Most occupants of a commercial building or patients in a hospital have never seen the inside of an HVAC air handler.
Cleanliness of these areas is very important though. When in a modern building, all of the air you are breathing in passes through the air handler. Naturally, you would want it to be clean.
Unfortunately, this is not the fact most of the time. From my own experience in looking at interiors of air handlers where your air goes through, I would have to say that a good 50% of air handlers have mold and deposits on their cooling surfaces and condensate collection pans.
I have witnessed several hospitals with the skeletons of dead animals (birds, lizards, etc). In hospitals with recirculated air, it is possible that some germs may alight on, and grow on, cooling coils. In one major hospital, a swab was taken from the coils and some strange, uncommon microbes were found on the coils.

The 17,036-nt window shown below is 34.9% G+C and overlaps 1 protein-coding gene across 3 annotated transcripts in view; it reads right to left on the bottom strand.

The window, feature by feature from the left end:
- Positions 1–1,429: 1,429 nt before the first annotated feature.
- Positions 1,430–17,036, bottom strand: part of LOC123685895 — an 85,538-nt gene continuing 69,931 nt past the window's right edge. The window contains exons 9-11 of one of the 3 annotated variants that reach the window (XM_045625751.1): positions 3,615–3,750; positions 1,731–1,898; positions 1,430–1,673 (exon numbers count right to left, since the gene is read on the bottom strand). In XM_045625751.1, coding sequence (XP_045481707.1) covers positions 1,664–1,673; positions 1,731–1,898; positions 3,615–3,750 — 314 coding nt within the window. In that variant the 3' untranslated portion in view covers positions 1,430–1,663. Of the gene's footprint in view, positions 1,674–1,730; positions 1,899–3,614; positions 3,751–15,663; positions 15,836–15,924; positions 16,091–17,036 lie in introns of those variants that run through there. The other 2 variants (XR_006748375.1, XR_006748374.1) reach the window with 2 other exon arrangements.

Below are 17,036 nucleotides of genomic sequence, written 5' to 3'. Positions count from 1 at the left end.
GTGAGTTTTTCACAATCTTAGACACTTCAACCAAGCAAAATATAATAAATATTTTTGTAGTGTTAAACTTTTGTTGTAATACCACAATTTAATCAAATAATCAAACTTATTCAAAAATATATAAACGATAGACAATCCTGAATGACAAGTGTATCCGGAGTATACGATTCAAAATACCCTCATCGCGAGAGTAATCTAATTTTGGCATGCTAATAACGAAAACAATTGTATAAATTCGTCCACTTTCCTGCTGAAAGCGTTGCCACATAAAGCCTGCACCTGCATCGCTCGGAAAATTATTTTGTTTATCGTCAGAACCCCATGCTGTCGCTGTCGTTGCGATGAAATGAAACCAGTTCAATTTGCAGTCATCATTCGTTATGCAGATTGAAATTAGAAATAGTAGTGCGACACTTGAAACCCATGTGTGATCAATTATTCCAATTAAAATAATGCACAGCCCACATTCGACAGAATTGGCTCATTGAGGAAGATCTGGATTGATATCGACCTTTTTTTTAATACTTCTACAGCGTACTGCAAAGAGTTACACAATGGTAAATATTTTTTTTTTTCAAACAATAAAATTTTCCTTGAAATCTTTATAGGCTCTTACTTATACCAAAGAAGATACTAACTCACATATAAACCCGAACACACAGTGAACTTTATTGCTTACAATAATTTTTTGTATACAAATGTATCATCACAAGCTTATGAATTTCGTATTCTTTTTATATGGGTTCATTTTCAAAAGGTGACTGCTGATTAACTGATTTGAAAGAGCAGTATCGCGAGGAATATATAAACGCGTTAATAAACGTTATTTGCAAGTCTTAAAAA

Other than wanting to breathe in clean air that has not passed through and around mold and other germs, keeping the interior clean of biological matter is important just from an energy standpoint.
Layers of microbes, called biofilms, act as an insulator on cooling coils, and retard heat transfer. There is evidence, published in the ASHRAE journal, that a reduction of up to 40% occurs because of dirty coils alone.
So, yes, keeping the interiors of HVAC air handlers clean is quite helpful, not only for the occupants, but also financially.
You can find out more on Fast Attack HVAC System Sanitizer by going to our company website at http://www.cleanac.com/fast-attack
Lynn Burkhart is the founder and president of Controlled Release Technologies, Inc. located in Shelby, North Carolina. More information about the company, and its products, can be found at http://www.cleanac.com and by calling (800) 766-9057.